Making a break for Cannes

Not long ago Cannes was just a small fishing town on the south eastern coast of France. Nothing much had ever happened there apart from a Roman occupation and a brief spell when it was taken over by Saracens. Today you can still see evidence of the old Cannes in La Suquet with its cobbled streets and small local shops. We stayed in the centre of Cannes with a group of friends with this site, so we were close to everything this great city had to offer.

Having miles of sandy beaches and being on the Cote dAzur in the French Riviera meant that Cannes wouldn’t remain unheard of for long. When people started traveling to Nice, a short train ride away along the coast, for the air and the beautiful climate, they started building villas in Cannes too. Today Nice and more especially Cannes are regarded as The social hubs of Europe with stars and celebrities coming from all over the world to see and be seen. And that’s not just during the period of the Cannes Film Festival either. Of course while the festival is on there are more stars per square metre than anywhere else in the world but the attraction doesn’t evaporate as soon as the entourages go home. With its port home to hundreds of luxury yachts, the streets bordered by the most famous designers shops, the soft white beaches and Monaco being but a short sail away everyone whose anyone always seems to be found in Cannes.

Chances are you don’t own a yacht or a Maserati but that doesn’t mean that Cannes isn’t for you. Sure there are nightclubs where the celebrities hang out, restaurants, bars and casinos too, but that doesn’t mean that you’re not welcome too. Cannes is the kind of place that the famous go to when they like to pretend that they’re not while all the time everyone knows that they are. Getting to Cannes is simple, just moor your yacht alongside all the others, mooring fees can be a little steep though, especially during the Festival Season so you might like to try a more conventional method of transport. Most fly to the Cote dAzur international airport in Nice and then take the thirty minute train ride along the coast into town. Even if you don’t need to travel through Nice its worth taking the trip anyway, the scenery’s amazing and Nice is a very pleasant surprise. Its Frances second most visited city while most people outside of France hardly think of it as a travel destination at all. Getting to Provence by coach or car is always possible but people commonly complain about their frustration with traffic delays. Something you will notice from time to time in Cannes is very rich people waiting in traffic in very expensive sports cars going nowhere. Its nice to look at but at the same time, kind of a waste.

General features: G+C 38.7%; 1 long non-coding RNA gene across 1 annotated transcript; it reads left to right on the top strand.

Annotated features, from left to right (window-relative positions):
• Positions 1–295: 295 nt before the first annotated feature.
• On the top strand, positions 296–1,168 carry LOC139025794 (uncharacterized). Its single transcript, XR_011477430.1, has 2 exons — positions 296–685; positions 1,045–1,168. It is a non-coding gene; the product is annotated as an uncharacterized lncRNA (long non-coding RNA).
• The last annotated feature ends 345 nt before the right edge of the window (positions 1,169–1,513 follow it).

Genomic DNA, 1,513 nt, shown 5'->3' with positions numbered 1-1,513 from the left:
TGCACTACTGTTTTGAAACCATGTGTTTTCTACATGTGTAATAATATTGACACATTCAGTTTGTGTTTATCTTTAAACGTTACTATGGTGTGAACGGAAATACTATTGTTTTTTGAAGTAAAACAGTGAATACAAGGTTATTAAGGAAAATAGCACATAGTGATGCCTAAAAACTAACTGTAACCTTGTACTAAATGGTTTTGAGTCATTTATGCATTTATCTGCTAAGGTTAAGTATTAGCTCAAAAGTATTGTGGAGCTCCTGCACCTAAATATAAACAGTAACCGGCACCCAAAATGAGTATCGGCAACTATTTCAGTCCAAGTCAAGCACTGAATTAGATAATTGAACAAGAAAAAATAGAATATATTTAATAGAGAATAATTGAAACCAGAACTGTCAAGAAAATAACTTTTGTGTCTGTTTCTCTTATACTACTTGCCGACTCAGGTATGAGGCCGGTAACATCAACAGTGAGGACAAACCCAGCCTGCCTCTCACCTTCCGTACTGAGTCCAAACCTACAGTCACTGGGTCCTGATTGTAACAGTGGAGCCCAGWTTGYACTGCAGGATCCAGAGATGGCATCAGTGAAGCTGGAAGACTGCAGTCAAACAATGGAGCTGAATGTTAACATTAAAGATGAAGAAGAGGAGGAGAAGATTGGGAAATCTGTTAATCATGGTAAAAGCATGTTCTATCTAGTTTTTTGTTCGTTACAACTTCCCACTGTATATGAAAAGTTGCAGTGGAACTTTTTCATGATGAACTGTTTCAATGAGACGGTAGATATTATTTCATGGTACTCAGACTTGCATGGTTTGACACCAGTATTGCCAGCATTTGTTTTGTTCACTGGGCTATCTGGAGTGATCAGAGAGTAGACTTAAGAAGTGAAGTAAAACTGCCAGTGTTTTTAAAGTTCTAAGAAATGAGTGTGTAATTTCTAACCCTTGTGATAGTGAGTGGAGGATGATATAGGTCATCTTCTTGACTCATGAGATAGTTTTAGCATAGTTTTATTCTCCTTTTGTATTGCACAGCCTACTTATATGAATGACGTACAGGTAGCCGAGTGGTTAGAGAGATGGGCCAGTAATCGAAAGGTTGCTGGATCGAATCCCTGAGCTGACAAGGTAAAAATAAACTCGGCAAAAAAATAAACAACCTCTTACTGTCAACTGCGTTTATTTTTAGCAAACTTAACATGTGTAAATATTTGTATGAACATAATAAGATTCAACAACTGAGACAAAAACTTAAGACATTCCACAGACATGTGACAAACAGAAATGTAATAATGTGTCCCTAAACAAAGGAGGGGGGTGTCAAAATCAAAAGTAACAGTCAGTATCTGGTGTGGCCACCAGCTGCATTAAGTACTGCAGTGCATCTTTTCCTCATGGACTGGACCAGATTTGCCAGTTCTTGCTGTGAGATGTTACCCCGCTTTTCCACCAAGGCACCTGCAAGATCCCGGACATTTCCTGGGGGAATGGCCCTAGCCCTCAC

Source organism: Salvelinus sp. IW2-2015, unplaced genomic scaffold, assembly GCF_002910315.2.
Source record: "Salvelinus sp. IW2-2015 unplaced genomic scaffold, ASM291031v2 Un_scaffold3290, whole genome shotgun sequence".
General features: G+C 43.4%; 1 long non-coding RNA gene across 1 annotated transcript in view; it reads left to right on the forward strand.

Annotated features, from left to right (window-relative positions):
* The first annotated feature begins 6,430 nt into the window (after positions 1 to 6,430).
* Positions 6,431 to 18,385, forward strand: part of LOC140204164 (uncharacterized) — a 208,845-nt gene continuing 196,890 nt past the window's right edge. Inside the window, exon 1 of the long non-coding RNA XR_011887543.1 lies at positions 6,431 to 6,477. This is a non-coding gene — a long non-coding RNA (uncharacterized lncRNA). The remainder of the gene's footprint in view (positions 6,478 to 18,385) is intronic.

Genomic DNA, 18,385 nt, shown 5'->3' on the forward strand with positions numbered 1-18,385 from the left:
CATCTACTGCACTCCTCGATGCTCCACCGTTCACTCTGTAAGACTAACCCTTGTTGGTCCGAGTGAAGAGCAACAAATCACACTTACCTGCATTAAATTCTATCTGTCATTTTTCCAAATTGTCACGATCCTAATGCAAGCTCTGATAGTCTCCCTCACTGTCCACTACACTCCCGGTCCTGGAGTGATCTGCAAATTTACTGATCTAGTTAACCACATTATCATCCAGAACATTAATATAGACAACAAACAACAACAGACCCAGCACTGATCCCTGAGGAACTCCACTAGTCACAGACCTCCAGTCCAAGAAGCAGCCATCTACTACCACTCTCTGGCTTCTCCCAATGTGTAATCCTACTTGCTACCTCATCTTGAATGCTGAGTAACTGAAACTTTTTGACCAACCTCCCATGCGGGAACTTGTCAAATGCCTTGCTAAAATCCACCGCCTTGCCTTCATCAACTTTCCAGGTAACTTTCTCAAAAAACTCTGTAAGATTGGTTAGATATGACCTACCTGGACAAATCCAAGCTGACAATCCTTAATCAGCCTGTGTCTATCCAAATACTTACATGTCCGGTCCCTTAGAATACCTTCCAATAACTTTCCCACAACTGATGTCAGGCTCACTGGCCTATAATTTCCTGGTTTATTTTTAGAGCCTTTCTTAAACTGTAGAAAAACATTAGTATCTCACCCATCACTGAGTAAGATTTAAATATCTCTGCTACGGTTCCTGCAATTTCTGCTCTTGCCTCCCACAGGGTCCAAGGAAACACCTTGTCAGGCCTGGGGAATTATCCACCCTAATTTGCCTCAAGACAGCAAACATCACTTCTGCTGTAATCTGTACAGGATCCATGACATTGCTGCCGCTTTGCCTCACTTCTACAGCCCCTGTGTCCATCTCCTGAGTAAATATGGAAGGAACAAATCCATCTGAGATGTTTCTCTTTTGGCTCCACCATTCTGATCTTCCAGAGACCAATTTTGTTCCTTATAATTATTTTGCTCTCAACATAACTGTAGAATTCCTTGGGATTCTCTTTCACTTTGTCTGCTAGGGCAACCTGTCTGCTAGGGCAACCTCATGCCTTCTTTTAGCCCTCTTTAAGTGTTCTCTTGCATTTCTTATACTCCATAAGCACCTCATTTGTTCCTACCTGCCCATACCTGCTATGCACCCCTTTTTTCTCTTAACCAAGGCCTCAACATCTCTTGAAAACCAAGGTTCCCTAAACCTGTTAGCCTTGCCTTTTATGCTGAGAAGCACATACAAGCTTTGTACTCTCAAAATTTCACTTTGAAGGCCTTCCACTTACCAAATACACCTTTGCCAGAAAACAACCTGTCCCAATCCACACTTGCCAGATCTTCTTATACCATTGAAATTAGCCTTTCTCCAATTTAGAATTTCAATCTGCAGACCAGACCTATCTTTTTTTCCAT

While you’re in Cannes you’ll want to look around and La Suquet is the perfect place to start. Along with the little shops, boutiques and bistros you’ll find castle ruins at the top of the hill which offers excellent views over the coast, town and countryside of Provence. If you get tired of walking though, there’s always a cruise to be taken. One of the most popular is the Trans Cotes dAzur from Quai Laubeuf which goes via Monaco, St Tropez, Iles de Porquerolles and Nice.

Once you get hungry you’ll find that you’re not short of a place or two to find something to eat, this is France after all! The regional cuisine differs somewhat from other French diets in that it uses a lot of olive oil and fish, particularly anchovies. The influence of the Mediterranean.